Christmas gift of 2 new aunts as DNA kit traces Holocaust survivor mum’s US half-sisters

Clare Reay’s mum Eva survived a Nazi concentration camp but was separated from her own mum in Auschwitz and her daughter had two aunts who she never knew existed

Clare Reay reunites with her aunts Jean and Dena
Clare Reay reunites with her aunts Jean and Dena

The British daughter of a Holocaust survivor had an emotional reunion with two long lost aunts traced thanks to an online DNA database.

Clare Reay, 53, was born in the UK to her mum Eva, who survived a Nazi concentration camp. Eva was separated from her mum Dora in Auschwitz. She knew little about her early life – including her own date of birth.

She had spent time in an Israeli orphanage after the Second World War and was adopted by a Belgian couple who brought her to England.

It was only when Clare, of Newcastle, was given a DNA kit from genealogy site MyHeritage that she discovered her mother’s family history – and two aunts who she never knew existed.

Clare Reay’s mum Eva/Evelyn, who survived a Nazi concentration camp

Eva, who died in 2014, was born to Dora, a Jewish teenager who had been sent to Auschwitz with her parents from Poland. She was separated from Eva.

Despite desperate searches of orphanages following her release from the Nazis, she was never to see her little girl again.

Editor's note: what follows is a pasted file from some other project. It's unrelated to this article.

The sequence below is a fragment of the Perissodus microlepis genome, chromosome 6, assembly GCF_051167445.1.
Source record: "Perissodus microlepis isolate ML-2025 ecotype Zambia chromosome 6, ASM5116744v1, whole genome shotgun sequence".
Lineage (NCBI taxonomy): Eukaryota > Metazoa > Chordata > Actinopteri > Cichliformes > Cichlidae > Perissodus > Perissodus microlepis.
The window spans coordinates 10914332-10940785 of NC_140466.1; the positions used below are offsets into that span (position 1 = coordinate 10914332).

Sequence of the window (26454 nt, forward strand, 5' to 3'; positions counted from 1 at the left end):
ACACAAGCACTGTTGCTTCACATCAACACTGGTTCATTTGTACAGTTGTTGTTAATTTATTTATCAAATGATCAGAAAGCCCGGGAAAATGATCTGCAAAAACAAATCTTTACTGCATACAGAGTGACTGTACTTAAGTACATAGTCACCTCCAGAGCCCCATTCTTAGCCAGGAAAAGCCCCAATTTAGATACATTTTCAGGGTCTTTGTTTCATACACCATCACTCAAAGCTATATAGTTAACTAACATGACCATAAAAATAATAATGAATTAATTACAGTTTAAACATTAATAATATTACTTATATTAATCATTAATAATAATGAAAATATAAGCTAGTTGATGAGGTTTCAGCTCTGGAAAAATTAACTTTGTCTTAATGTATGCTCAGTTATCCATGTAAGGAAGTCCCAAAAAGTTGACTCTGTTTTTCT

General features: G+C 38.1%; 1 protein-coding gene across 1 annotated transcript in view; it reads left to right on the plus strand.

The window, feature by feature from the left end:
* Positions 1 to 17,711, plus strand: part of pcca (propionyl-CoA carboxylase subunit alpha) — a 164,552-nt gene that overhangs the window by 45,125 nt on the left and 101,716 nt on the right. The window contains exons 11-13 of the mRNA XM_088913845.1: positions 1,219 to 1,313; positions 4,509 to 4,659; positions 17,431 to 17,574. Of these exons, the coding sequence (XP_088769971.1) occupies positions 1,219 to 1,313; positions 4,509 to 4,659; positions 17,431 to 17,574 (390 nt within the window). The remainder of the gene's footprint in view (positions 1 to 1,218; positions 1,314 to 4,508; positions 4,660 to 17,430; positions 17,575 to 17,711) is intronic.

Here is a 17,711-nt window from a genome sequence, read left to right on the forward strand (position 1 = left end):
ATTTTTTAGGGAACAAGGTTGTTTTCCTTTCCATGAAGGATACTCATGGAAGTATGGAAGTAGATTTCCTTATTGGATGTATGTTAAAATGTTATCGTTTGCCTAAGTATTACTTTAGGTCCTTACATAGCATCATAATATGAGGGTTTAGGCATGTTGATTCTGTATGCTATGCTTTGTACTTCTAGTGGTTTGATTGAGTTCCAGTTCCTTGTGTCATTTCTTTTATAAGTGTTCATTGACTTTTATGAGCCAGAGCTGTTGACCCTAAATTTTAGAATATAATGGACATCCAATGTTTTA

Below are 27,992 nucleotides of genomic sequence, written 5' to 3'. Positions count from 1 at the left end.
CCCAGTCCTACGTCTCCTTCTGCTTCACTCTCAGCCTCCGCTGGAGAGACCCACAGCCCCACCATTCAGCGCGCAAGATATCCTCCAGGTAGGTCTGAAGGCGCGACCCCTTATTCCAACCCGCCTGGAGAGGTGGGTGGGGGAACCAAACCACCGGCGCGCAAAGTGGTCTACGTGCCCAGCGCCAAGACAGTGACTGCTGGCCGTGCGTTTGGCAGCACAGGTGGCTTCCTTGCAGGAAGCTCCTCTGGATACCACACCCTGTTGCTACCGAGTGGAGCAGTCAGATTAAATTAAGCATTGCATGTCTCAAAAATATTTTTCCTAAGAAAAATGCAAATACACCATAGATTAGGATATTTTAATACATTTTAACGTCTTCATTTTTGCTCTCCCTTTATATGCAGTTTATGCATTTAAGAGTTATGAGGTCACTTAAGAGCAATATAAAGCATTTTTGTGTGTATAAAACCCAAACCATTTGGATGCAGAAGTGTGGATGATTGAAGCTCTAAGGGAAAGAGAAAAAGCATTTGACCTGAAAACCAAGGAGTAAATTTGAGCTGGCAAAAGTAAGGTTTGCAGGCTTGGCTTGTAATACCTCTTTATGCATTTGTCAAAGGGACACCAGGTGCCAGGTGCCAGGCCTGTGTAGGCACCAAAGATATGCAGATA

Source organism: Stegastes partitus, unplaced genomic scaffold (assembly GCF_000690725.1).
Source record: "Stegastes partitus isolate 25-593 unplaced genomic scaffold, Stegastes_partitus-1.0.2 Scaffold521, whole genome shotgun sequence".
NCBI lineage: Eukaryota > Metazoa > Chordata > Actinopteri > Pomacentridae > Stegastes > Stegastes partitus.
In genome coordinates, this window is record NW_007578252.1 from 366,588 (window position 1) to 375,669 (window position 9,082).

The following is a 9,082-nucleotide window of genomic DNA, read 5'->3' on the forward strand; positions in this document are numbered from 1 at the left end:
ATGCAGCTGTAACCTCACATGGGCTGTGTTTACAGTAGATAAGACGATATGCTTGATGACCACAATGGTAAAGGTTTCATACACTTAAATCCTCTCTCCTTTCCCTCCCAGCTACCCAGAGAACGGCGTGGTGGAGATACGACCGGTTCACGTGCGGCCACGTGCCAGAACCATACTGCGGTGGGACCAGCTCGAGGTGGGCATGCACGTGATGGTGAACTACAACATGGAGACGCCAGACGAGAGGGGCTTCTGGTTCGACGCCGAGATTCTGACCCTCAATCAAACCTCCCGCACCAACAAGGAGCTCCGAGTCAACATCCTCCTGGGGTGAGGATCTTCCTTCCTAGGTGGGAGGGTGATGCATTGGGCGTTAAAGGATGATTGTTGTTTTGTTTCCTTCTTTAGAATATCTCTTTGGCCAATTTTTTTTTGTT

Eva was adopted and raised in the UK, while Dora settled in the US, where she married and had two more daughters, Jean, now 74, and Dena, 73.

Clare, who has two younger sisters, as well as a brother, was given the DNA kit by her son John as a birthday gift last year.

By an extraordinary stroke of luck, she was immediately identified as the niece of Jean and Dena, who had continued their mother’s search for her long lost daughter.

Clare first spoke with her aunts over Zoom but was unable to travel to the US due to the Covid restrictions until last month, when she surprised the two aunts in their hometown of Louisville, Ohio.

Dora, mother of Eva, Jean, and Dena and grandmother of Clare

Clare told the Mirror: “For us to find them was such a massive bonus, we never expected that at all from the DNA kit. It was a last-minute present from my son John but it has given us so much joy, it was just fantastic to meet them.

“My mum never knew that her mum was still alive, she only ever knew that they had been separated in a concentration camp. She was adopted in an Israeli orphanage and her adoptive parents brought her to the UK.

“She was in Israel until she was seven, her adoptive parents were from Belgium and brought her to the UK. She lived here and me and my brother were born here, but she never knew her own name, she did not know her mum’s name.

Clare with her mother Evelyn and father

“She always presumed her mum had died in the camp, and that was why she was an orphan. Dora passed away in 1998. Jean and Dena knew mum existed but they were discouraged from asking too many questions because it was so upsetting for Dora.